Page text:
less risk of something going wrong, less anxiety ability to trust provider know what to expect get firms best service level mutual recognition, known by name friendship, enjoyment of social aspects

Social benefits

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Special treatment benefits

The Customer SatisfactionLoyalty Relationship (Fig. 12.6)


Apostle
1 0 0 8 0

Zone of Affection Near Apostle Zone of Indifference Zone of Defection

Loyalty (Retention) Terrorist

6 0 4 0 2 0 0 1
Very dissatisfied

2
Dissatisfied

Neither satisfied nor dissatisfied

4
Satisfied

5
Very Satisfied

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Satisfaction

The Wheel of Loyalty (Fig. 12.7)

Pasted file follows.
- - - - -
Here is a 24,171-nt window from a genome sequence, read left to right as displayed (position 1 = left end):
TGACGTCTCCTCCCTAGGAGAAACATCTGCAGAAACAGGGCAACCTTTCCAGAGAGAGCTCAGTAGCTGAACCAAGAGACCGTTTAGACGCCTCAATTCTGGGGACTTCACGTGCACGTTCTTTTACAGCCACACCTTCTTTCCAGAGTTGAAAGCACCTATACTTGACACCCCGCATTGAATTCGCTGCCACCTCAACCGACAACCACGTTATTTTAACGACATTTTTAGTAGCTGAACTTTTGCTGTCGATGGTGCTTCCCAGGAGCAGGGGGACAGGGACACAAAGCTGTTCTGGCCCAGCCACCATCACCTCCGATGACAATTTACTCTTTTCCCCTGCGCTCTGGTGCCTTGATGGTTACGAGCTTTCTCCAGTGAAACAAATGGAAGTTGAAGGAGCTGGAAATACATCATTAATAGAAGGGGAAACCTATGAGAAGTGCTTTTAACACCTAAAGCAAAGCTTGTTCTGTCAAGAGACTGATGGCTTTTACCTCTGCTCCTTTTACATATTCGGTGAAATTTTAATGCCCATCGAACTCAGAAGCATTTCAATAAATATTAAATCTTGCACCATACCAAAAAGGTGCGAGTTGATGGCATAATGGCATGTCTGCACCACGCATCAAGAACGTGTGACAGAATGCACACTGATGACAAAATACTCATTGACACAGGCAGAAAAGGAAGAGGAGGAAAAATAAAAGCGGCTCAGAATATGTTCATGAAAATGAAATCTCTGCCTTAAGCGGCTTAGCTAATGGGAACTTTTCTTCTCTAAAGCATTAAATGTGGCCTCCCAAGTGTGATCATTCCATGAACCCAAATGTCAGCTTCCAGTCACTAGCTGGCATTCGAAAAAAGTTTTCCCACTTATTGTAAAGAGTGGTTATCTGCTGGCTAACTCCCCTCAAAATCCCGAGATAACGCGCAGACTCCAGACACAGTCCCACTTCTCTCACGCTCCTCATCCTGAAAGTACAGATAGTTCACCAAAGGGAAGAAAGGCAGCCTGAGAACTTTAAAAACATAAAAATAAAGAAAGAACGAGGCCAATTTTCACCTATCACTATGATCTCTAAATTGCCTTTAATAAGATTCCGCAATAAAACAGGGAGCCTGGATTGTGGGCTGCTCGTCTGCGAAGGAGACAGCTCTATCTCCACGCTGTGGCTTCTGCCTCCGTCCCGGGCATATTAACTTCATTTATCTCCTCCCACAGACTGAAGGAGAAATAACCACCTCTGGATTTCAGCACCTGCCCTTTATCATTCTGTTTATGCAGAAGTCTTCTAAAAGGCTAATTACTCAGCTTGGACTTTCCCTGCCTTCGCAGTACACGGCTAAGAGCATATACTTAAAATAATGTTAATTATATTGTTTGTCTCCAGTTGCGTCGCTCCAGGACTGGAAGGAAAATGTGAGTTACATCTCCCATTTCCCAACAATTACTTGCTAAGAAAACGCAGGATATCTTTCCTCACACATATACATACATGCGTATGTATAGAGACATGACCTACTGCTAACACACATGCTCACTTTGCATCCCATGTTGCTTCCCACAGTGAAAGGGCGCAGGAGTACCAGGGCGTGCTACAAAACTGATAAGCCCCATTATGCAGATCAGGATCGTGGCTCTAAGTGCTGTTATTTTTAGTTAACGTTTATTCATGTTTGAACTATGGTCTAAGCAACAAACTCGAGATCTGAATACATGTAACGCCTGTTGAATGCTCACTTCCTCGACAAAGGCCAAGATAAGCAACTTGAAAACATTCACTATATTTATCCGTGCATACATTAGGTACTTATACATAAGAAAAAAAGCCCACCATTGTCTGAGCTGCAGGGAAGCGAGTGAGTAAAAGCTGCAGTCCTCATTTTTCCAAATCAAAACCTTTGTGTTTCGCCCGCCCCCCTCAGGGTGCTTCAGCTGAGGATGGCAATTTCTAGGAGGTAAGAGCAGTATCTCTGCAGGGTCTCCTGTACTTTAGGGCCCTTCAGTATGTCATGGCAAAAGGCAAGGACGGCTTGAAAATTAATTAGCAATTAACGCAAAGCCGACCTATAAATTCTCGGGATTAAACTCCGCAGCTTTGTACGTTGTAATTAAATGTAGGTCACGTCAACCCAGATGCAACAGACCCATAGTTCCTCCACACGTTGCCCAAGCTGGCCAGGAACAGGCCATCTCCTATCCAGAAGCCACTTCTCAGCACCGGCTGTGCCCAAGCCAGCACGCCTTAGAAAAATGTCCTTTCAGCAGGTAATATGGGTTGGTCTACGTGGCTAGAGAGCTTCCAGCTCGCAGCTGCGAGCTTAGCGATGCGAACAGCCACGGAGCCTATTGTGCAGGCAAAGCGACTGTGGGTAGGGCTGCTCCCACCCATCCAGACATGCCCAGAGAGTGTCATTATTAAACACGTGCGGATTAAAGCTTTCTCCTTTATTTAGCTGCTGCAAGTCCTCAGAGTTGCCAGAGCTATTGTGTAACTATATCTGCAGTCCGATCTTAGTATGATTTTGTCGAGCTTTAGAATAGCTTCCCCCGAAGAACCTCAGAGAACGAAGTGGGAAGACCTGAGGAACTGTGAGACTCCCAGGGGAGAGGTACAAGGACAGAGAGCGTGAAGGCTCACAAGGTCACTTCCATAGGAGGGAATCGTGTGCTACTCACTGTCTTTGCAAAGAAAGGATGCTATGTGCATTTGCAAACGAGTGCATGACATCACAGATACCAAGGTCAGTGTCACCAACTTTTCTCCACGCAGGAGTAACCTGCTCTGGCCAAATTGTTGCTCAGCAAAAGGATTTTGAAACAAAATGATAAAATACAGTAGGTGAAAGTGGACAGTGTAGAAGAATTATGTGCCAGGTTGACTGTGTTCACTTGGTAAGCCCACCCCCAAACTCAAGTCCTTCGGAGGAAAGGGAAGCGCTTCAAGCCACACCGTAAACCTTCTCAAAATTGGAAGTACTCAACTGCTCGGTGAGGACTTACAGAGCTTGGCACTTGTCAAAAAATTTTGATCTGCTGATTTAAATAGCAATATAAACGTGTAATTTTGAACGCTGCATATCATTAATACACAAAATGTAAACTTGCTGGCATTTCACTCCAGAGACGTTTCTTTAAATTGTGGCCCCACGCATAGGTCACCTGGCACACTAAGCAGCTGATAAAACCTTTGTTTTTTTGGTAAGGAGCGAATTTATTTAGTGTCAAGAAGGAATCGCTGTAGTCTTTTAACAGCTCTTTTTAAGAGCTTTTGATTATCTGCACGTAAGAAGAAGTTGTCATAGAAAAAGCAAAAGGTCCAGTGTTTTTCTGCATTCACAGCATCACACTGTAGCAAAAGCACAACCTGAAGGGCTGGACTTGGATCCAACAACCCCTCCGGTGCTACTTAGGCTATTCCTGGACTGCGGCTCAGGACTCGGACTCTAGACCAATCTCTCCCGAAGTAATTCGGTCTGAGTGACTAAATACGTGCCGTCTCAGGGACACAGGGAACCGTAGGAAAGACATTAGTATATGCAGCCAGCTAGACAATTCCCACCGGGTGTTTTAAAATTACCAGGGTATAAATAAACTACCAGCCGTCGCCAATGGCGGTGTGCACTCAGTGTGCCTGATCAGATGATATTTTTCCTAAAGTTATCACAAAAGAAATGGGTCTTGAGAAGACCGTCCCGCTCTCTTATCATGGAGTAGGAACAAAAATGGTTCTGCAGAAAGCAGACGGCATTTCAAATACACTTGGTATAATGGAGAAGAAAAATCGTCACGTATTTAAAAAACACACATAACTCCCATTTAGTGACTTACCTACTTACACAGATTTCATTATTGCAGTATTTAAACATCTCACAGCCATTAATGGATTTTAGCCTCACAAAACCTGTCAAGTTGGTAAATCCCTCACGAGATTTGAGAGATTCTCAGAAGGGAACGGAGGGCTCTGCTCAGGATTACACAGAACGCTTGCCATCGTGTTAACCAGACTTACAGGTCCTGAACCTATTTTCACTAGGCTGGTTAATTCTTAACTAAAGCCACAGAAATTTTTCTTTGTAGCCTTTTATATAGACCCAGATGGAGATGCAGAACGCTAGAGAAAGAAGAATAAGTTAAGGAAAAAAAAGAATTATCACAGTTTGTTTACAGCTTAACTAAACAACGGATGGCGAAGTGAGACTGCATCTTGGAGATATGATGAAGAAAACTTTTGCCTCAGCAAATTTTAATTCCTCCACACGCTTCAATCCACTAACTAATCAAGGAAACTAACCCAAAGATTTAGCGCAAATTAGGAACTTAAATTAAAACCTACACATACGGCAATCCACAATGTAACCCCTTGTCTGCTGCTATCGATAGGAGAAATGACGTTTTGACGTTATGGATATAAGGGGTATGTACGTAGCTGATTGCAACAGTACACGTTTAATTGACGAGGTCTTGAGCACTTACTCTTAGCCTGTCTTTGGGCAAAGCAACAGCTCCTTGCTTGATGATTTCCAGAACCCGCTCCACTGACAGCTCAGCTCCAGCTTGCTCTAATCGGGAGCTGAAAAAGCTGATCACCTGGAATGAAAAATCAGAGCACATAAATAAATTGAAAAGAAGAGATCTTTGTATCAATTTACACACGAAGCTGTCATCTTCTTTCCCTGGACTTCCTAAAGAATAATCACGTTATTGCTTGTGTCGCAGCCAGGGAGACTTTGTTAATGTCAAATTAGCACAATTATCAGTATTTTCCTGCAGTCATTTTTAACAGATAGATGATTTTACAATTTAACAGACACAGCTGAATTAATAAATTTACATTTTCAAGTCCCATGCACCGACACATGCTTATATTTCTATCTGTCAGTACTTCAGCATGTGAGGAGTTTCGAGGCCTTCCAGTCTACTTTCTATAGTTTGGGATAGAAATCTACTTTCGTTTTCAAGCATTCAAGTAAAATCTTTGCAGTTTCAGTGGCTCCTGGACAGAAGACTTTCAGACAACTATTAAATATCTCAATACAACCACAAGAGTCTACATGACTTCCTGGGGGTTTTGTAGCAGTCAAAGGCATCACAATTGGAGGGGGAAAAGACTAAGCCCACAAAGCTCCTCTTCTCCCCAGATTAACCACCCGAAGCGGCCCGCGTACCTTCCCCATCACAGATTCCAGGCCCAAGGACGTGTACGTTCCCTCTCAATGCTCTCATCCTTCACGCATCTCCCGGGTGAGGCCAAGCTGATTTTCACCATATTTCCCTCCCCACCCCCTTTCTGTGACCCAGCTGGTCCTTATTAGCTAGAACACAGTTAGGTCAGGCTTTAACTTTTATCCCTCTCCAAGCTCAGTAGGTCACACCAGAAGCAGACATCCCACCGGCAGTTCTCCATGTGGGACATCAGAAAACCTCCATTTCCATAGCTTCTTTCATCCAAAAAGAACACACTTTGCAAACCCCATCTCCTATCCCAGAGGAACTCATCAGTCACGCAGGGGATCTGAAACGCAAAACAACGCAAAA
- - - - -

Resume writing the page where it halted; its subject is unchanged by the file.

3. Reduce Churn Drivers

Conduct churn diagnostic

1. Build a Foundation for Loyalty

Address key churn drivers

Segment the market

Enabled through: Frontline staff Account managers Membership programs CRM Systems

Implement complaint handling & service recovery

Be selective in acquisition

Increase switching costs

Customer Loyalty
2. Create Loyalty Bonds

Use effective tiering of service.

Deliver quality service.

Build higher level bonds

Give loyalty rewards

Deepen the relationship

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Rewarding Value of Use, Not Just Frequency at British Airways (Best Practice in Action 12.2) Dedicated reservations
Reservations assurance Priority waitlist and standby Advance notification of

delays hours

exceeding 4

Upgraded check-in Preferred boarding Special services assistance Bonus air miles Upgrade for two

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Drivers of Service Switching